Shortages are another blow to supermarkets right now —who are already battling the relentless cost-of-living crisis that is squeezing consumers wallets. Many supermarkets are trying to bridge the gap for shoppers, with U.K. shops like Waitrose recently announcing a reduction of an average of 14% on their essentials range last month. With problems mounting, supermarkets are struggling to keep shelves full and customers coming in.
Every section of a supply chain has a part to play, and when there is a kink in the chain the whole network struggles. Facing disruption after disruption, the cracks are beginning to show. Now is the time to look towards to solutions of the future. The technology to overcome such problems has been around for years – so what are we waiting for?
Technology is the ideal co-worker for warehouses
Labor shortages have come to be a constant anxiety for supply chains, whether it be due to Brexit, the pandemic or simply having to cut back on costs. The gaps in the workforce paired with ongoing disruptions has not only slowed deliveries and distribution, but it also has increased burden on existing staff. 52% of workers in the logistics sector felt like not enough is being done to tackle wellbeing, and when workers are in high demand and short supply, retention becomes critical.
We used to think that the year 2000 would bring hover cars and a personal robot to cater to our every need. Whilst we’re still not quite at that point yet, technology has seamlessly woven itself into our day to day lives and become a helpful, and essential, companion. We can pay for shopping with our watches, but warehouses have been much slower to adopt wearable tech.
Light and unnoticeable, wearables can become like an extra limb for workers, and the ideal co-worker to help streamline their job. Wearables, connected through IIoT help keep workers focused on the tasks they need to do, as the software can proactively detect problems in infrastructure and fast identifying vulnerabilities. With less time-consuming distractions workers can remain productive and not feel overburdened.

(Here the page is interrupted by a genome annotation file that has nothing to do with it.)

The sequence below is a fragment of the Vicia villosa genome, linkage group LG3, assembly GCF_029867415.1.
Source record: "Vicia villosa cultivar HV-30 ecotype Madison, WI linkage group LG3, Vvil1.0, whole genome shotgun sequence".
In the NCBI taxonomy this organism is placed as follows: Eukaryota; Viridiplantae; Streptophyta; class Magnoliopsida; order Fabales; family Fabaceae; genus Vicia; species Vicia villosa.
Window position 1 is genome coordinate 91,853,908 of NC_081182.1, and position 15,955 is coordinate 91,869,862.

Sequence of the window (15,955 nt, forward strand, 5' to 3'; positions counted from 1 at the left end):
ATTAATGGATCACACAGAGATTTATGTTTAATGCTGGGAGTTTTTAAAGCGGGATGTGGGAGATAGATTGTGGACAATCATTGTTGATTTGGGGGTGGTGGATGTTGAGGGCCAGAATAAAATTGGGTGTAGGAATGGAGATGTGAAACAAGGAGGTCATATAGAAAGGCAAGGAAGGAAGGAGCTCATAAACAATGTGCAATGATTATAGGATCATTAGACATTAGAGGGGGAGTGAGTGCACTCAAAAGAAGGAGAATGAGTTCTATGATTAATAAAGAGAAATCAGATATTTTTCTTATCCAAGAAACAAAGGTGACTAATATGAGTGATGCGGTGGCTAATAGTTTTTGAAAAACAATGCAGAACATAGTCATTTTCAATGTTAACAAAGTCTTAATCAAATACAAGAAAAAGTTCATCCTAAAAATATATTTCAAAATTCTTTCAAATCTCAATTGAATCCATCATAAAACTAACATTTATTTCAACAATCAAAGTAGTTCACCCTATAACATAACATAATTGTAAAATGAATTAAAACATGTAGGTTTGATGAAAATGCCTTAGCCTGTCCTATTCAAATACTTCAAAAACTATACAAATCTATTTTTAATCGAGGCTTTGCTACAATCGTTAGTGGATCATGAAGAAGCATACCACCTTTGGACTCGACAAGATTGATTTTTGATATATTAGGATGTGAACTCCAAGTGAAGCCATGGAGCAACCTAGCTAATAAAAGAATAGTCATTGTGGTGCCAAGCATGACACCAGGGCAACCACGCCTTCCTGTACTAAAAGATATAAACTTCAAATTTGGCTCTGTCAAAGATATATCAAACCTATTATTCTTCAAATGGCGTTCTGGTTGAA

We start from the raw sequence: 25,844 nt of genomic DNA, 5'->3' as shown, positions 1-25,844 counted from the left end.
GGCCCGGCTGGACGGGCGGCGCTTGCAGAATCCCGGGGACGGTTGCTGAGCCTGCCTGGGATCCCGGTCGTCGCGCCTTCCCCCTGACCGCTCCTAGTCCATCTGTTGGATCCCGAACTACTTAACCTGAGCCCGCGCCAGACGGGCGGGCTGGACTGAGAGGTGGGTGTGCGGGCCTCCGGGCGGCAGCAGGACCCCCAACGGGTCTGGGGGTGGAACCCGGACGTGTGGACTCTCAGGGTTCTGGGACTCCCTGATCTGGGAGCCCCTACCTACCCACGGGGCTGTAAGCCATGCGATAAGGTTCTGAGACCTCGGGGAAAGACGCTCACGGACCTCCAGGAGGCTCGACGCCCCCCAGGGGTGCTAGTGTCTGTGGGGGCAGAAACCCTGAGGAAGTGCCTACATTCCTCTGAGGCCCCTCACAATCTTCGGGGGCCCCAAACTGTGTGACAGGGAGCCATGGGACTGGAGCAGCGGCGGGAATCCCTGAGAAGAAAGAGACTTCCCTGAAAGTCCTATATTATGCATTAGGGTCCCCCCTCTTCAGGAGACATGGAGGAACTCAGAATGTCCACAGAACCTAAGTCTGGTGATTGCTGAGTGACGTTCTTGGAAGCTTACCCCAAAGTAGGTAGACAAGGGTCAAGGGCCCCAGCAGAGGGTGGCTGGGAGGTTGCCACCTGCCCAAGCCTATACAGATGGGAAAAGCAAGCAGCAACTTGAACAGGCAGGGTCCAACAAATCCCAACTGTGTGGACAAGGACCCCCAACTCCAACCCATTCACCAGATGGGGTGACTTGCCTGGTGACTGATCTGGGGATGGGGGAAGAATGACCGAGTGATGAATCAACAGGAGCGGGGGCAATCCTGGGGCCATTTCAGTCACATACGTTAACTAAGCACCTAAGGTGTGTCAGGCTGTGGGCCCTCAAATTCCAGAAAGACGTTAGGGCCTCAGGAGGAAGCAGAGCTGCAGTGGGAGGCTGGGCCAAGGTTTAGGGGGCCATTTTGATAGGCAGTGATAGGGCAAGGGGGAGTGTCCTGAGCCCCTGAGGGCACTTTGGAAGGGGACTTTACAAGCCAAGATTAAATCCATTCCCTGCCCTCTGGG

We’ve all been guilty of putting an important letter down, and then completely forgetting where it was left – we’re human and it’s only natural. Now imagine, the same but in a large, bustling warehouse. Imagine not just one letter, but piles on piles of forms. Mobile devices with IIoT can submit reports, such as on damaged items, with photographs and collect that data which can all be sent to the relevant department from one device, automating the report completion, so workers are supported and remain productive.
Streamlining is essential, especially as prices of groceries are hitting an all-time high. Shoppers are anxious that they can not only get what they need, but also, they're getting the best deal – some consumers are visiting three or more top retailers a month. Those who are both keeping shelves full whilst saving money on labor costs can afford to be more competitive – and right now that can make all the difference.
Seeing is believing: IIoT and inventory management
It’s more competitive than ever, with businesses pitted up against customers wanting quick delivery. In fact, the biggest concern for warehouses is time – in a recent study, 46% said their largest challenges was customers demanding their orders come faster.
If your customer is a supermarket, this becomes an even bigger problem. As shelves began to empty, supermarkets found that they were having to ration certain food to make sure none missed out. With such a high level of responsibility and pressure, supermarkets want to make sure they can be transparent with customers about what is coming in when and being able to track the entire supply chain journey is the only way to have a concrete answer.
If we don’t have access to a crystal ball that can see into the future, IIoT is the next best thing. By using wearables and sensors that collect data, they can help anticipate the arrival of goods and track their progress in real-time giving more accurate predictions of when things will arrive. It also helps give a complete overview of what is in the warehouse and provide analytics on weight, quantity, temperature and destination which can all be used to aid the seamless transportation.
IIoT solutions have revolutionized supply chain management, making it faster, more efficient and reliable. With these technologies, managers can make decisions in a snap and proactively identify and mitigate risks associated with delays, ensuring timely delivery of goods. Beyond that, these solutions also make managing large warehouses (almost) easy, by providing real-time data on inventory levels and item location, making item retrieval a lot quicker and more accurate.